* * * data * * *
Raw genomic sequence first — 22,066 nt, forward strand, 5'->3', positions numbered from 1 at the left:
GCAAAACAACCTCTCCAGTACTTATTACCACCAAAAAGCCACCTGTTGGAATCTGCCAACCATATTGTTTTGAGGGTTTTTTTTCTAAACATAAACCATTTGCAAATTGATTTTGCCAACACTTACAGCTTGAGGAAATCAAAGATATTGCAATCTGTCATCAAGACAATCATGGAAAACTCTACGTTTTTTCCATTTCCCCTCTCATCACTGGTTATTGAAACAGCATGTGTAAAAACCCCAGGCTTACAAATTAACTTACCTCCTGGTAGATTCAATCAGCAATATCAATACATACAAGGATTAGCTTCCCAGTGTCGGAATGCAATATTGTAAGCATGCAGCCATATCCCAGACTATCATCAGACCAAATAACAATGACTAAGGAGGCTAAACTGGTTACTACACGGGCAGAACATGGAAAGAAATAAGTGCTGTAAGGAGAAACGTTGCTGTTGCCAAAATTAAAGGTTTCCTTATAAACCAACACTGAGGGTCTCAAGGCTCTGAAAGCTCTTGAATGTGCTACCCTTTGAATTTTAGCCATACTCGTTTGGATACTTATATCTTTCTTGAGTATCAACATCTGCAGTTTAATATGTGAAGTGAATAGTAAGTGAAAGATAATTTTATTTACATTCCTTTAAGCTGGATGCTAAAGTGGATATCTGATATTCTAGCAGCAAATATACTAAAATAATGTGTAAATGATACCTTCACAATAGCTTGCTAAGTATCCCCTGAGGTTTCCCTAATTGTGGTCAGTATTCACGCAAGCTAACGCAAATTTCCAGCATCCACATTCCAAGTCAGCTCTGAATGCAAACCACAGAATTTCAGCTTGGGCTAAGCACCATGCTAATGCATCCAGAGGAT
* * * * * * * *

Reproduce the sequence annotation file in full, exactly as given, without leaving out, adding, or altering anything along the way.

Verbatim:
Raw genomic sequence first — 22,066 nt, forward strand, 5'->3', positions numbered from 1 at the left:
GCAAAACAACCTCTCCAGTACTTATTACCACCAAAAAGCCACCTGTTGGAATCTGCCAACCATATTGTTTTGAGGGTTTTTTTTCTAAACATAAACCATTTGCAAATTGATTTTGCCAACACTTACAGCTTGAGGAAATCAAAGATATTGCAATCTGTCATCAAGACAATCATGGAAAACTCTACGTTTTTTCCATTTCCCCTCTCATCACTGGTTATTGAAACAGCATGTGTAAAAACCCCAGGCTTACAAATTAACTTACCTCCTGGTAGATTCAATCAGCAATATCAATACATACAAGGATTAGCTTCCCAGTGTCGGAATGCAATATTGTAAGCATGCAGCCATATCCCAGACTATCATCAGACCAAATAACAATGACTAAGGAGGCTAAACTGGTTACTACACGGGCAGAACATGGAAAGAAATAAGTGCTGTAAGGAGAAACGTTGCTGTTGCCAAAATTAAAGGTTTCCTTATAAACCAACACTGAGGGTCTCAAGGCTCTGAAAGCTCTTGAATGTGCTACCCTTTGAATTTTAGCCATACTCGTTTGGATACTTATATCTTTCTTGAGTATCAACATCTGCAGTTTAATATGTGAAGTGAATAGTAAGTGAAAGATAATTTTATTTACATTCCTTTAAGCTGGATGCTAAAGTGGATATCTGATATTCTAGCAGCAAATATACTAAAATAATGTGTAAATGATACCTTCACAATAGCTTGCTAAGTATCCCCTGAGGTTTCCCTAATTGTGGTCAGTATTCACGCAAGCTAACGCAAATTTCCAGCATCCACATTCCAAGTCAGCTCTGAATGCAAACCACAGAATTTCAGCTTGGGCTAAGCACCATGCTAATGCATCCAGAGGAT